Economics, like all behavioral sciences, incorporates premises about how people think. Behavioral economics emerged in reaction to the extreme assumption in neoclassical economics that agents have unbounded cognitive capacity and exogenous, fixed preferences. There have been two waves of behavioral economics, and both have enriched development economics. The first wave takes into account that cognitive capacity is bounded and that individuals in many situations act predictably irrationally: there are universal human biases. Behavioral development economics in this first wave has shown that low-cost interventions can be “small miracles” that increase productivity and well-being by making it easier for people to make the rational choice. The second wave of behavioral economics explicitly takes into account that humans are products of culture as well as nature. From their experience and exposure to communities, humans adopt beliefs that shape their perception, construals, and behavior. This second wave helps explain why long-run paths of economic development may diverge across countries with different histories. The second wave also suggests a new kind of intervention: Policies that give individuals new experiences or new role models may change their perceptions and preferences. New perceptions and preferences change behavior. This is a very different perspective than that of neoclassical economics, in which changing behavior requires ongoing interventions.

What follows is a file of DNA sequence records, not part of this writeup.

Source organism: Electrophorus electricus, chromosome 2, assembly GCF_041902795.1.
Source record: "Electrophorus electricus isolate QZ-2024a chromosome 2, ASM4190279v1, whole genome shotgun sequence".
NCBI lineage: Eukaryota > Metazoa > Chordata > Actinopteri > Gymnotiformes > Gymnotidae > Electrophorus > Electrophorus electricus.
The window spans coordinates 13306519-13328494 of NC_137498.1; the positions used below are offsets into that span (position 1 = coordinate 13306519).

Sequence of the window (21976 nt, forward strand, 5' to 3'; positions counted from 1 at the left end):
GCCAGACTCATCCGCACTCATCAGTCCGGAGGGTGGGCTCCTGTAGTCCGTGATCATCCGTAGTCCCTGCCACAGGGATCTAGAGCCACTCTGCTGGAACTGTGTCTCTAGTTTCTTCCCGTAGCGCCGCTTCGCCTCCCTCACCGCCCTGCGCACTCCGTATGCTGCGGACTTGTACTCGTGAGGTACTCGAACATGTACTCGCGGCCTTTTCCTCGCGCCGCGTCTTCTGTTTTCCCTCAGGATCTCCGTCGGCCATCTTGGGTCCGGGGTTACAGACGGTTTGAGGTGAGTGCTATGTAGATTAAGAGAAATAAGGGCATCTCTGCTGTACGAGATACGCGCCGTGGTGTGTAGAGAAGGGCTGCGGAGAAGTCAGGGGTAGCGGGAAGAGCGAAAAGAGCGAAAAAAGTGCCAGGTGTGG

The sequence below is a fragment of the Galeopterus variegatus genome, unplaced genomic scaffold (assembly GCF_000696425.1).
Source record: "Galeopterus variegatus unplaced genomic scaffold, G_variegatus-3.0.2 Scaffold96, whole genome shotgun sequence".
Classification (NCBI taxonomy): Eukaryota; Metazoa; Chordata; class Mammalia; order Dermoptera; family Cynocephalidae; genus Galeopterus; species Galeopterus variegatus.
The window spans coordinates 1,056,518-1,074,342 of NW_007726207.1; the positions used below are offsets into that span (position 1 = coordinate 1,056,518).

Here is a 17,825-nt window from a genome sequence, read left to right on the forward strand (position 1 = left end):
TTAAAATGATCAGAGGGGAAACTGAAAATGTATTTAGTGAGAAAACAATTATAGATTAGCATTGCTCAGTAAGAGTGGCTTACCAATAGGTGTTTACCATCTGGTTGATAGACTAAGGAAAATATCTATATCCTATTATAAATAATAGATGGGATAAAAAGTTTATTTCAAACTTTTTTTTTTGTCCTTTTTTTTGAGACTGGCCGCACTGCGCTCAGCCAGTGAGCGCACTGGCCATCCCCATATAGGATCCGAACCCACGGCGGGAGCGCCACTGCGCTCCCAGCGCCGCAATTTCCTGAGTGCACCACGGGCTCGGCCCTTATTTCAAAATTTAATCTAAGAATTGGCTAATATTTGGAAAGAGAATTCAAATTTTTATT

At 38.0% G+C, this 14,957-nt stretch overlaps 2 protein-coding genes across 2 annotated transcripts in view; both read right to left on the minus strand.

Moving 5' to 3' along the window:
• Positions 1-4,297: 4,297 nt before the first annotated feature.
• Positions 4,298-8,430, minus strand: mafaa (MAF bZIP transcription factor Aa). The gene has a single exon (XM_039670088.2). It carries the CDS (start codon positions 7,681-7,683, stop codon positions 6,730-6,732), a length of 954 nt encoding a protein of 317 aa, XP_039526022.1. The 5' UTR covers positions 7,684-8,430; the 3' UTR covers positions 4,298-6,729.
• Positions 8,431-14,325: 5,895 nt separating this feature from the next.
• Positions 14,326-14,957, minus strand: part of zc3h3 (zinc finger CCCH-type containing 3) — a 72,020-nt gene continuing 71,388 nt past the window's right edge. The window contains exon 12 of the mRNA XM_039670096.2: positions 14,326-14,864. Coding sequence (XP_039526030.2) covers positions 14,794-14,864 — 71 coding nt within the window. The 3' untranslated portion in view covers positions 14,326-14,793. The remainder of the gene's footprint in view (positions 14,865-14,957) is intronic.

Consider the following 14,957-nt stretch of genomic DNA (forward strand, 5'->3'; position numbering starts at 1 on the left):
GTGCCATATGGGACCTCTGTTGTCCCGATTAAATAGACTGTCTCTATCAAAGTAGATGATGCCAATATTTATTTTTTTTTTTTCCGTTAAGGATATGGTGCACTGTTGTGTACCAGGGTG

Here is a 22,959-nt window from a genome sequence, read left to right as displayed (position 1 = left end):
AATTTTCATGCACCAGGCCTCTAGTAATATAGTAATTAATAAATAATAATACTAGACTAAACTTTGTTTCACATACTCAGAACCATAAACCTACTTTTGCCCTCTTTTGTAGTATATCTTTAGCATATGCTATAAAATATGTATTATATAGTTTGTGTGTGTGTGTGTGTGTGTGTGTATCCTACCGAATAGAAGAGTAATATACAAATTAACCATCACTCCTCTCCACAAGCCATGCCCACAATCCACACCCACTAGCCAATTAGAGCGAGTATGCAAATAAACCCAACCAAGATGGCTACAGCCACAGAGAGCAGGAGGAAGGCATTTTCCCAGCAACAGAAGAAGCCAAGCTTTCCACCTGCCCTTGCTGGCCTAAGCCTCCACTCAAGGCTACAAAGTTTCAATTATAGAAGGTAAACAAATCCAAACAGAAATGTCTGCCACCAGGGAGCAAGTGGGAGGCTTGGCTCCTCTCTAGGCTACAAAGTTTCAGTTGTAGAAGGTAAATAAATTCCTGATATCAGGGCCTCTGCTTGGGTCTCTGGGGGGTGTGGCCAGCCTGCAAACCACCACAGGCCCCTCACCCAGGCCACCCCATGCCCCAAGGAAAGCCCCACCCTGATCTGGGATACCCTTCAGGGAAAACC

China’s Economic Development
Lawrence J. Lau